Makenna Goodman  @  ChelseaGreen

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Farm Update: Chicks, Piglets, Morels, and More…

Posted on Wednesday, May 27th, 2009 at 10:18 am by Makenna Goodman

It's been nearly five months since I moved to rural Vermont from New York City–and my life has changed exponentially. Radically. Ridiculously. Healthily. Happily…so far. And I'm not trying to jinx anything. But I just celebrated my 24th birthday and I can't believe the gift I got, the very thing I wanted, and the very thing I thought it took a lifetime to find: an environment where I feel comfortable.

Everyone has their needs, and place is infinitely important to me–where you live, how you get to work, what landscape you pass through daily, the air you breathe, and what's in that air. I know a lot of people who love the city and thrive off 24-hour delis and cabs at 4am, but for me, it's Vermont. Maybe it's because I spent my childhood in a log cabin in southwestern Colorado, and playing outside. Maybe I can't handle the city, because I'm just not tough enough. Maybe I'm secretly a plug working for the Vermont state tourism unit. Move here! Buy a big house! Take over the farmland and push the locals out! Now that I've officially become part of the green blogging world (if you didn't know it existed, which most people probably don't, now you do…it's a party…) all of a sudden I've been called a Monsanto plug, and a proponent of high fructose corn syrup and diabetic babies, because I talked about the debate between organic and conventional farmers (is organic always better? Is diet the deciding factor in animal health…etc.) Also, I bite. And I go around and pull up crops of certified organic farmers and burn them behind my house while chanting, GMO, GMO, GMO. Fear me.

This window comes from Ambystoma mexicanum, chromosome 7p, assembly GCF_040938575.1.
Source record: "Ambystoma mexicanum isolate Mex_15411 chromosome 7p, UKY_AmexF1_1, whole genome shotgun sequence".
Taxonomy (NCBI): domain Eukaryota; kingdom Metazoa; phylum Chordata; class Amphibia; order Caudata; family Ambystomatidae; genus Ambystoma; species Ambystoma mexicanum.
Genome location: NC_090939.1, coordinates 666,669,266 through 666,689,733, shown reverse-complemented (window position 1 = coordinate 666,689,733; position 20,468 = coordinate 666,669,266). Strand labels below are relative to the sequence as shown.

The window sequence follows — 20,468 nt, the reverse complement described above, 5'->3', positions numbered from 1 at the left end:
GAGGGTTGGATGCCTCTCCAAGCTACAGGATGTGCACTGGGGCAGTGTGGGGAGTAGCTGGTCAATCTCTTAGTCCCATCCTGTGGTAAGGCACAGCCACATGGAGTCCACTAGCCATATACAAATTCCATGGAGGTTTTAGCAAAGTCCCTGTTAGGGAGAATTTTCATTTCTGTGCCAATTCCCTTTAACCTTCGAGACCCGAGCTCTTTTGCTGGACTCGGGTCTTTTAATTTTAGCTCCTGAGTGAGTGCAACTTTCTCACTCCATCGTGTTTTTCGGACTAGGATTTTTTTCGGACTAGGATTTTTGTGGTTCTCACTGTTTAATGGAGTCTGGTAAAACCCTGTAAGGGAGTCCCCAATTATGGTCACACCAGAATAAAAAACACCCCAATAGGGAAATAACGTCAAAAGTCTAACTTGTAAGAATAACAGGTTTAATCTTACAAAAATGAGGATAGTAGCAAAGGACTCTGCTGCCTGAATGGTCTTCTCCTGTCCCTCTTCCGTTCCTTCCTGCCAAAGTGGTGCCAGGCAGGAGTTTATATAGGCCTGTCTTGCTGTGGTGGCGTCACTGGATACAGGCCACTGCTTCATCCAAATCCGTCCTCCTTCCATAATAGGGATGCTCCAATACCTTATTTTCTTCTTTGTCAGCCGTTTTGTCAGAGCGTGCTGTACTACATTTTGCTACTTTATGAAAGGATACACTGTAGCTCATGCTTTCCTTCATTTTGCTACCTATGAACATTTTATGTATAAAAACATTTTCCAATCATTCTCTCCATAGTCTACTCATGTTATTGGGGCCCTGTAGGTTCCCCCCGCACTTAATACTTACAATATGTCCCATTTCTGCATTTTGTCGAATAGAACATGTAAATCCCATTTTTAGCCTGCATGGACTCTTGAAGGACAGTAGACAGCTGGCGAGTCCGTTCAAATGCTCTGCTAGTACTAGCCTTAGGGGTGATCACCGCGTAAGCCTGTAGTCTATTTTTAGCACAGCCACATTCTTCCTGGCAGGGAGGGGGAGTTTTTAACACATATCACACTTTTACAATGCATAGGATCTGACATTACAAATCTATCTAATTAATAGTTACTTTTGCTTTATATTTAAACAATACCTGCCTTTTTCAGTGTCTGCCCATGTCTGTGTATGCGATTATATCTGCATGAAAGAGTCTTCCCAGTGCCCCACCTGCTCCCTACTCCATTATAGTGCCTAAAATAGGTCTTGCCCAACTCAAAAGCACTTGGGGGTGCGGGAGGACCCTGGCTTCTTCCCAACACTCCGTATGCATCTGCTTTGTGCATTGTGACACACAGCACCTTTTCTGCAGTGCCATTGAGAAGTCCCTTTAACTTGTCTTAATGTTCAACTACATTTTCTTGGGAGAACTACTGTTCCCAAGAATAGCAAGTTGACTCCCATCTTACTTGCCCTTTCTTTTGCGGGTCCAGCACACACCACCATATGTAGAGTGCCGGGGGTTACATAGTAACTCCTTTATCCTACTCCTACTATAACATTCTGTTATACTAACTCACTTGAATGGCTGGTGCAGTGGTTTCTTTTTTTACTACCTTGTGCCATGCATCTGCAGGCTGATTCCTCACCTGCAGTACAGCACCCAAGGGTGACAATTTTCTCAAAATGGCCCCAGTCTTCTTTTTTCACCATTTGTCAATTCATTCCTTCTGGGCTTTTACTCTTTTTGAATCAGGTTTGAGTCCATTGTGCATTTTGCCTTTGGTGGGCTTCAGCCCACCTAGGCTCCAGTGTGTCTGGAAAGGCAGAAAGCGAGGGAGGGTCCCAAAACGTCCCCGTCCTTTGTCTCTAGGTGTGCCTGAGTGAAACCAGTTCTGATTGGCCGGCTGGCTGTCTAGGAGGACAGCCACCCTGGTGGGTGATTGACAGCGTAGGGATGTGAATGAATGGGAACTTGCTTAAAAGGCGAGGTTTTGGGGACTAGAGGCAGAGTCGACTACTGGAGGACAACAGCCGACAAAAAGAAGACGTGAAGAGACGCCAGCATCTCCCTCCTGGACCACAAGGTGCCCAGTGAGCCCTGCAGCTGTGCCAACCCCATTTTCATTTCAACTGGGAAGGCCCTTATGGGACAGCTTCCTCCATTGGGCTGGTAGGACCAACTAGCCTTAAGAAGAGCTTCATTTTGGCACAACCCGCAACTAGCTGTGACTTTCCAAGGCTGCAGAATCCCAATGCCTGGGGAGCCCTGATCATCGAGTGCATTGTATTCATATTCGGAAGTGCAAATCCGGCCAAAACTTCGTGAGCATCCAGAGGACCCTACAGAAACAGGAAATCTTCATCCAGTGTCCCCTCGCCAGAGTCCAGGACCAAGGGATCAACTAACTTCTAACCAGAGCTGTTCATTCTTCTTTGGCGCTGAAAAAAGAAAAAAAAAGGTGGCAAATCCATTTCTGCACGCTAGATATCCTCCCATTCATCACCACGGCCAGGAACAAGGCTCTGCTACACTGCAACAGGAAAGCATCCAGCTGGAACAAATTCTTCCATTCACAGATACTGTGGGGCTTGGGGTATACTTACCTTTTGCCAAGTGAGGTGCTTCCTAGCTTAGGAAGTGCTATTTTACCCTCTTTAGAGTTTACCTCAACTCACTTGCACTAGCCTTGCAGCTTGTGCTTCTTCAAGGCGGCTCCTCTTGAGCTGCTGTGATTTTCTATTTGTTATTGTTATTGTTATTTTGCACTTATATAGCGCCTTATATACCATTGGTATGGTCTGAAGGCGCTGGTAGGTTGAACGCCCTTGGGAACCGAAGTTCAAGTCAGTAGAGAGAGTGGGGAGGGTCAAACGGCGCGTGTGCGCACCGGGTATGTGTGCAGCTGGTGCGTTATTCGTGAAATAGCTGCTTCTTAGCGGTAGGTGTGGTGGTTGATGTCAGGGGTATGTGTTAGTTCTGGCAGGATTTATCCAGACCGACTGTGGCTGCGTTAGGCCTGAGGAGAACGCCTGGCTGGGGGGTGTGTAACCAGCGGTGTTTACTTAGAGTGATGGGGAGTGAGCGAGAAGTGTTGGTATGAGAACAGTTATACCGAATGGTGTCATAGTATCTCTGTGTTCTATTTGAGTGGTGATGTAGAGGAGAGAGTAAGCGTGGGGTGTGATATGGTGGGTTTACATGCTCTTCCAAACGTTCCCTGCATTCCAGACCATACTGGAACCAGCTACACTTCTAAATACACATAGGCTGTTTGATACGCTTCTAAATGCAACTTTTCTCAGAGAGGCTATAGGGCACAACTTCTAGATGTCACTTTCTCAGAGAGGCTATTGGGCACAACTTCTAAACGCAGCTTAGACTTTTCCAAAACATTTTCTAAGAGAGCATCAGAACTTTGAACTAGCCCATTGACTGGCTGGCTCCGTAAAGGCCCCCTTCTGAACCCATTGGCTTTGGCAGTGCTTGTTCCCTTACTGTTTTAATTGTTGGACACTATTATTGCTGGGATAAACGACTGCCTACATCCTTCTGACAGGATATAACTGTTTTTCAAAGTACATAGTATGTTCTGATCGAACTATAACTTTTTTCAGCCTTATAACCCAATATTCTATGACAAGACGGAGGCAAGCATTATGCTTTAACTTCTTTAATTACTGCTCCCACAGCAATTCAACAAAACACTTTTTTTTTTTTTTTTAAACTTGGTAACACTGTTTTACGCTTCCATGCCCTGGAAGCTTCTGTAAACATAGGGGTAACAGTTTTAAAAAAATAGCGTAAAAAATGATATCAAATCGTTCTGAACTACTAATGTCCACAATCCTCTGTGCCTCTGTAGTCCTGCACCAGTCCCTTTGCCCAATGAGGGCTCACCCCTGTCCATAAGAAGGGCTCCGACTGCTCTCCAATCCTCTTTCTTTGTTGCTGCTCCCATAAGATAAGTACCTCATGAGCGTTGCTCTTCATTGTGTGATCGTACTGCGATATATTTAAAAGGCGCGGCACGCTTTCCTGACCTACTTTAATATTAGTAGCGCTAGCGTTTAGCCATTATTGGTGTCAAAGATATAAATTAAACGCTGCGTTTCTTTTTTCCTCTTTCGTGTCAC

All jokes aside, this month has been a steady and rapid incline towards summer. When I arrived in central Vermont, the house was covered in snow and nothing around me was anything close to appearing alive. Life consisted of cross-country skiing, ice skating (once) and people telling me fairy tales of "farming" and "the garden," none of which seemed possible in the desolate winter land that is the upper valley. But aside from that, I read my books and I learned how to bake bread, and I straight up chilled. But not no more. No way. We put up a hammock this weekend by the pond, knowing full well no one's going to be relaxing in that thing for a long time…or at least not until it gets dark. Farming has come.